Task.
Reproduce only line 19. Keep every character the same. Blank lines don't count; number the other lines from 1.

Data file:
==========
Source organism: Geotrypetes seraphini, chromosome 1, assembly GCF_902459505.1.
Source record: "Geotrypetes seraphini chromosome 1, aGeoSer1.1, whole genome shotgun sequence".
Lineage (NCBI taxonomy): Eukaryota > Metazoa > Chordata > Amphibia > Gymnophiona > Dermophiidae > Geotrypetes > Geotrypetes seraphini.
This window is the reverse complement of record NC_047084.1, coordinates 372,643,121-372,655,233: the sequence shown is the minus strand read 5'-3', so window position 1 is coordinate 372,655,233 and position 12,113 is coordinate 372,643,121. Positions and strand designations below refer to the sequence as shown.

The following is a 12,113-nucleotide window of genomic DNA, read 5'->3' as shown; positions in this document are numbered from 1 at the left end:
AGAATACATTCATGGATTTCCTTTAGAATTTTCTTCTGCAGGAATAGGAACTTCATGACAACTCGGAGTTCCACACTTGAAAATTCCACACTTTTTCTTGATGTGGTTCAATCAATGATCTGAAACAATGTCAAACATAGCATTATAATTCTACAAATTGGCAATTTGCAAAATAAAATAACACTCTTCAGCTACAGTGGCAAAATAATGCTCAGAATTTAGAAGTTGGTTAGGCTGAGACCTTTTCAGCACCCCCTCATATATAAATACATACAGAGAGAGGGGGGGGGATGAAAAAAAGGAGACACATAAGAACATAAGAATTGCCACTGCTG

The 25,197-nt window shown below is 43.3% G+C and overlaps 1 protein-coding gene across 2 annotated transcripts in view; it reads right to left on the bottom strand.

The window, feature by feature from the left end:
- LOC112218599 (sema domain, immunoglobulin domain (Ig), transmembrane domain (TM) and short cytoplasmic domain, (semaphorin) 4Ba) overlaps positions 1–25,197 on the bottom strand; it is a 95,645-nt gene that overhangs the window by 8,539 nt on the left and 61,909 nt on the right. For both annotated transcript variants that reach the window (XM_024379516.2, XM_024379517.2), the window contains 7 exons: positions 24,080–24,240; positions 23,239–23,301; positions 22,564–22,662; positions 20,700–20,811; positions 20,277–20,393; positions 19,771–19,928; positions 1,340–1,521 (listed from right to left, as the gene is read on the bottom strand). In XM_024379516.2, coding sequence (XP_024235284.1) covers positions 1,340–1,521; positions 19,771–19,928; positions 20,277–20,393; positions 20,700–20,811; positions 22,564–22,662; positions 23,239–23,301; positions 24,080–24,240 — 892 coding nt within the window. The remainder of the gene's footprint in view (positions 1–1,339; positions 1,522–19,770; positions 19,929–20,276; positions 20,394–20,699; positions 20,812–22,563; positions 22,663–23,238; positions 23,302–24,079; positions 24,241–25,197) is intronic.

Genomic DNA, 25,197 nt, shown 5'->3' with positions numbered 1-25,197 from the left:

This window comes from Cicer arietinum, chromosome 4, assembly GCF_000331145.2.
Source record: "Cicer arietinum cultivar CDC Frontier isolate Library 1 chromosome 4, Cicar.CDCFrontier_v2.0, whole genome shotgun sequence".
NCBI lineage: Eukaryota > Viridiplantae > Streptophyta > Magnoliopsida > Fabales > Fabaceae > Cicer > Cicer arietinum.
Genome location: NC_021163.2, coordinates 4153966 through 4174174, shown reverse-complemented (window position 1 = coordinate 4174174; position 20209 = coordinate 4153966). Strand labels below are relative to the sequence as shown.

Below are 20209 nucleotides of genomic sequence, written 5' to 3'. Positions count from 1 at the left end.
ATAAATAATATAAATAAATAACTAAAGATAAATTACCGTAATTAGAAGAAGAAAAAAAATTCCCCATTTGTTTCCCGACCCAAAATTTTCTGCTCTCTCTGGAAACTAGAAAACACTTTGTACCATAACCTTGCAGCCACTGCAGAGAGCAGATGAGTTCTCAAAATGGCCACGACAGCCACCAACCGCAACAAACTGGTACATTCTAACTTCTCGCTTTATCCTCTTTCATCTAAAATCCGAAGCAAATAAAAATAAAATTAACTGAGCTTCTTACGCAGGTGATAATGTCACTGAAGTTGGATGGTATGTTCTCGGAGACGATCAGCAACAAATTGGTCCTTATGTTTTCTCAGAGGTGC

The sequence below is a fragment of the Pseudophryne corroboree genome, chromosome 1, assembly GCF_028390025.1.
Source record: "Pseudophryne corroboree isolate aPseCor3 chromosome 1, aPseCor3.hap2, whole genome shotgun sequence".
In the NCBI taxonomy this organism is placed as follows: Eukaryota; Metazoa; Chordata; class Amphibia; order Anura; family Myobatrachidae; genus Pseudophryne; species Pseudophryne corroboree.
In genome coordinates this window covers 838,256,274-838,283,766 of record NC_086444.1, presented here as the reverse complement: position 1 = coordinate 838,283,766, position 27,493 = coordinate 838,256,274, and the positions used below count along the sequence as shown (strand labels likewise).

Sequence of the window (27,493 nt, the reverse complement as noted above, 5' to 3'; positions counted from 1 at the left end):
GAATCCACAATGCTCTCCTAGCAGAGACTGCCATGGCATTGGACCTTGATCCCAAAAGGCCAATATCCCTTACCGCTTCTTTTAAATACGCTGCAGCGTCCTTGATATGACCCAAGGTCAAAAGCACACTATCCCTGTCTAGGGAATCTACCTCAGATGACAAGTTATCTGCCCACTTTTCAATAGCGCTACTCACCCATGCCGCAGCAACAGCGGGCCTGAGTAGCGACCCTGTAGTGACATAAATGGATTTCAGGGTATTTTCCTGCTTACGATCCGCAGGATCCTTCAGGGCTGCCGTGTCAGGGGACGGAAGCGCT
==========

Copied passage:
In the NCBI taxonomy this organism is placed as follows: Eukaryota; Metazoa; Chordata; class Amphibia; order Anura; family Myobatrachidae; genus Pseudophryne; species Pseudophryne corroboree.